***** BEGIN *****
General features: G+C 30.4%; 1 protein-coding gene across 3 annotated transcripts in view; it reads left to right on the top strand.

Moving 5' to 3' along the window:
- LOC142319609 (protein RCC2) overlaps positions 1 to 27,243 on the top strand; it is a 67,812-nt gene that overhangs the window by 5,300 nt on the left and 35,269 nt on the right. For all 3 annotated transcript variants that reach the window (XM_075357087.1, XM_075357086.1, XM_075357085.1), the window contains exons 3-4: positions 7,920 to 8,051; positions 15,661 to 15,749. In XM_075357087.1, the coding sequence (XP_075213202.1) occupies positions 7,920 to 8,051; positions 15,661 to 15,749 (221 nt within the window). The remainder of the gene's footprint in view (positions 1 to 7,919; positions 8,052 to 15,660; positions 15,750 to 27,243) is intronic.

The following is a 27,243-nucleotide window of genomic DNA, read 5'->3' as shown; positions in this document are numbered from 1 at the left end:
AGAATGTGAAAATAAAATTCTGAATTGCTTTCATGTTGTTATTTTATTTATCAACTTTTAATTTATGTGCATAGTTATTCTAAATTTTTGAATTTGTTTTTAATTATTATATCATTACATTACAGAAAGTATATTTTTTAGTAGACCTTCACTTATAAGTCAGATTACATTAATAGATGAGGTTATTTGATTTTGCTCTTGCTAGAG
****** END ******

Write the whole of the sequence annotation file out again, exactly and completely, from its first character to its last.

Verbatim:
General features: G+C 30.4%; 1 protein-coding gene across 3 annotated transcripts in view; it reads left to right on the top strand.

Moving 5' to 3' along the window:
- LOC142319609 (protein RCC2) overlaps positions 1 to 27,243 on the top strand; it is a 67,812-nt gene that overhangs the window by 5,300 nt on the left and 35,269 nt on the right. For all 3 annotated transcript variants that reach the window (XM_075357087.1, XM_075357086.1, XM_075357085.1), the window contains exons 3-4: positions 7,920 to 8,051; positions 15,661 to 15,749. In XM_075357087.1, the coding sequence (XP_075213202.1) occupies positions 7,920 to 8,051; positions 15,661 to 15,749 (221 nt within the window). The remainder of the gene's footprint in view (positions 1 to 7,919; positions 8,052 to 15,660; positions 15,750 to 27,243) is intronic.

The following is a 27,243-nucleotide window of genomic DNA, read 5'->3' as shown; positions in this document are numbered from 1 at the left end:
AGAATGTGAAAATAAAATTCTGAATTGCTTTCATGTTGTTATTTTATTTATCAACTTTTAATTTATGTGCATAGTTATTCTAAATTTTTGAATTTGTTTTTAATTATTATATCATTACATTACAGAAAGTATATTTTTTAGTAGACCTTCACTTATAAGTCAGATTACATTAATAGATGAGGTTATTTGATTTTGCTCTTGCTAGAG